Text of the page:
CURWOOD: I'm afraid we probably can't get through this interview without talking about Keiko, who played Willy in the movie Free Willy.
CURWOOD: Now, Keiko is going from its tank in a Mexican marine park to a new home in Oregon. From your perspective, Paul Forestell, what's been the impact of the film Free Willy on public consciousness in this area?
FORESTELL: Well certainly there, as a result of the first release, there was a tremendous upsurge in interest in the display industry and orca and an outpouring of concern about keeping animals in captivity. Fundamentally, however, I think that Free Willy, or movies like Free Willy, have about as much relevance to understanding the natural history of whales and dolphins as Pocahontas, the movie Pocahontas has to understanding the history of Indians in America. I have a real concern about the so-called attempts to educate the public about whales and dolphins, that are happening today. I think there is education perhaps going on, but I'm afraid that it's in a very wrong direction.
CURWOOD: Tell me what you mean.
FORESTELL: Well, one of the things that really catalyzed it for me is a recent commercial I saw on television advertising Barbie dolls, and in this particular case it was an advertisement for a Baywatch Barbie doll, that comes complete with a stranded dolphin that Barbie has saved. And this effort to sort of develop these corporate icons of whales and dolphins are really creating a very comic book image, in my view, about who and what whales and dolphins are. We've really seen an interesting change in human attitudes toward whales and dolphins over the past 25 years or so. You know, what began as a kind of peace movement, hippie type of save the whales, is now in my view turning into a very, almost cynical attitude about whales and dolphins.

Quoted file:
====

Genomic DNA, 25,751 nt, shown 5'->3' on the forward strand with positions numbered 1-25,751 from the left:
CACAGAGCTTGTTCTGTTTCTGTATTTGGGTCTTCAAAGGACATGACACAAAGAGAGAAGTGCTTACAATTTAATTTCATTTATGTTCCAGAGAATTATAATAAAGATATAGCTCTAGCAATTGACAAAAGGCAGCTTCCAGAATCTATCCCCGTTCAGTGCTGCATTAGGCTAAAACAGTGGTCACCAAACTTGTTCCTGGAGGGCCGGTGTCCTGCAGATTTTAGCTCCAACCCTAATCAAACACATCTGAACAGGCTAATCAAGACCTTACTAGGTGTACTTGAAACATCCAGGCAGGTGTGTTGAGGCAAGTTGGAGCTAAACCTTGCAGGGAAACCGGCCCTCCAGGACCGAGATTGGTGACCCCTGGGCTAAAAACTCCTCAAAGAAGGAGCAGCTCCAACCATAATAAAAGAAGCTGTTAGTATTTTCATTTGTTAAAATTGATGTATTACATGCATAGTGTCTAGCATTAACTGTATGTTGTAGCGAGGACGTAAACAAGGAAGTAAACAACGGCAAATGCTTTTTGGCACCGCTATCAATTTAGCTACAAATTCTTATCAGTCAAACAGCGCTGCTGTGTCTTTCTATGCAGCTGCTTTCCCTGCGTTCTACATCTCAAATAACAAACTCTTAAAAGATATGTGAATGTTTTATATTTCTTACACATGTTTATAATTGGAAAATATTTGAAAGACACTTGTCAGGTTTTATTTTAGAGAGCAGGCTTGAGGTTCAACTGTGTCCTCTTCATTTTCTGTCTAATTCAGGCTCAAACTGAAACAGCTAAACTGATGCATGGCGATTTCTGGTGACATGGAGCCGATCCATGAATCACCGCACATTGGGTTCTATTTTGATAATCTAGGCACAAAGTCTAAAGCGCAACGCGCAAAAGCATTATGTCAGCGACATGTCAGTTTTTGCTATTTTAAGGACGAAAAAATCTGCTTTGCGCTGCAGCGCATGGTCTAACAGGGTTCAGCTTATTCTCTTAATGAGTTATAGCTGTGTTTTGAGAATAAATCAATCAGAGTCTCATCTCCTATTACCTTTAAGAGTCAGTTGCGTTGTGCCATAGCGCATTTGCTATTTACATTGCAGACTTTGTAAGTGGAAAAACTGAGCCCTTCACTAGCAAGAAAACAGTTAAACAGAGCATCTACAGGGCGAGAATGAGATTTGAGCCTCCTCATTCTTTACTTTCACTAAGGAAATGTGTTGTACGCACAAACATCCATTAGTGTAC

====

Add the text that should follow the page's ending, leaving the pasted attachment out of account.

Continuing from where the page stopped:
FORESTELL: And everywhere you look, there are these corporate logos in which whales and dolphins are being used as corporate can-openers into people's wallets. In the last few years I've seen whales and dolphins used to advertise computers, toilet fixtures in Australia, women's sanitary napkins in the United States, beer in Japan. Basically, what used to be a sacred image, if you will, has now just become one more logo to be used to get at the wallet. And I think that by introducing people to captured animals in an entertainment setting helps perpetrate that lack of true understanding of who whales and dolphins are and how they fit in our environment.
CURWOOD: Thanks for taking this time with us. Dr. Paul Forestell is director of research and education for the Pacific Whale Foundation in Kihei, Hawaii. Thank you, sir.
FORESTELL: My pleasure; thank you very much.